No. I could leave it at that one-word answer, but then this would be a very short commentary. While it is about time that the New York Stock Exchange had a woman at the helm, she would not be there if she promised anything but business as usual.
Judging by the reactions of other women in leadership positions, this historical appointment (the NYSE is 226 years old and Cunningham is the first female president) is barely significant in achieving the goal of gender parity in the financial services industry, let alone any other kind of milestone. As Kathryn Kolbert of the Athena Center for Leadership Studies was quick to point out, the fact that we are still celebrating every newly-minted woman CEO shows how rare this phenomenon remains. According to Kolbert, you need to reach at least a thirty-percent threshold for critical mass, when the good 'ol boys business model begins to transform and truly accept gender equity in terms of leadership roles.
The NYSE may in fact be eager simply to change public perception of itself as a stodgy institution of greedy White men with little concern for the average American citizen who is increasingly "minority" in every sense of the word. Well, good luck with that. We are not so easily fooled into believing that a fresh face, female or otherwise, is anything more than a facade for what some would call the most destructive entity in our economic sphere.
Public enterprises on the NYSE, Dow, and other registers have succeeded largely by exploiting labor, eroding consumer protections, and lobbying for deregulation to absolve themselves of harm to the environment. Did I mention they have also cannibalized each other in mergers that are permitted by lax anti-trust laws? No? Well, they do. Wall Street should add a dog to the bull and the bear because it is a dog-eat-dog world they have created. The only survivors, the only constants, are shareholders. Shareholders are people wealthy enough to invest in public companies. The fast majority of us, if we called a financial advisor, would be laughed at and then hung up on. We don't matter. Never have, probably never will.
Changing that callous culture is what we all want from the next appointed leader, regardless of what gender they identify as. One would like to be optimistic in this case, but feminism has created something of a monster. Young women have been taught that if you want to succeed in a man's world, then you must behave like a man. You must set aside your sentimentality, your desire for compromise and cooperation, and be ruthless to be accomplished in the business world. No room for warm hearts here. What a shame. What a failed promise of feminism to heal the wounds of economic warfare, to make businesses more humane. Indeed, to make society more accountable and trustworthy.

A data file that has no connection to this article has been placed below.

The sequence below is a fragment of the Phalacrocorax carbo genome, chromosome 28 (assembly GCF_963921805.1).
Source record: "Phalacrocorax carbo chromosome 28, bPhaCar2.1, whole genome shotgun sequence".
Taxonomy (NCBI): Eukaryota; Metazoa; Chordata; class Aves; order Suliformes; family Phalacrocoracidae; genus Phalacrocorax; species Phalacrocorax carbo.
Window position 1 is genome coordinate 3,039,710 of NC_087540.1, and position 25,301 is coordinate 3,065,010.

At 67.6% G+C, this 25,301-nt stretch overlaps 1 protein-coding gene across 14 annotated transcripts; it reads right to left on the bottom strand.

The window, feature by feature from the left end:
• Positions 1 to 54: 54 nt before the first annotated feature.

Do not get me wrong. I have not met Ms. Cunningham, and have no personal axe to grind. She may be a truly gentle human being. I will even assume so. It is just that I fail to see why anyone of either sex would want anything to do with an institution so hell bent on concentrating wealth into fewer and fewer hands. Wall Street is symbolic of greed because it enables a financial model that creates and rewards greed. This is what has to change, and anyone who advocated for a system that was more fair would not be granted a leadership position. They would be sent packing.
It may simply be the scale of Wall Street that has become the greatest part of the problem. A similar model scaled down to the size of a local economy, with vastly lowered investment thresholds, might work just fine. The more shareholders the better. The less exclusiveness, the better. The more diversity, the better.
Cunningham is likely to be the continuation of the problem here, not because she could not change Wall Street for the better, but because her affluent constituents have no will to do so. They are being served already. Well, let them all be served with this notice: the revolution is coming. You will know by our lack of participation in your transactions as we turn to local commerce, and invest not in products and services but in experiences, charitable organizations, and assign more value to intangibles.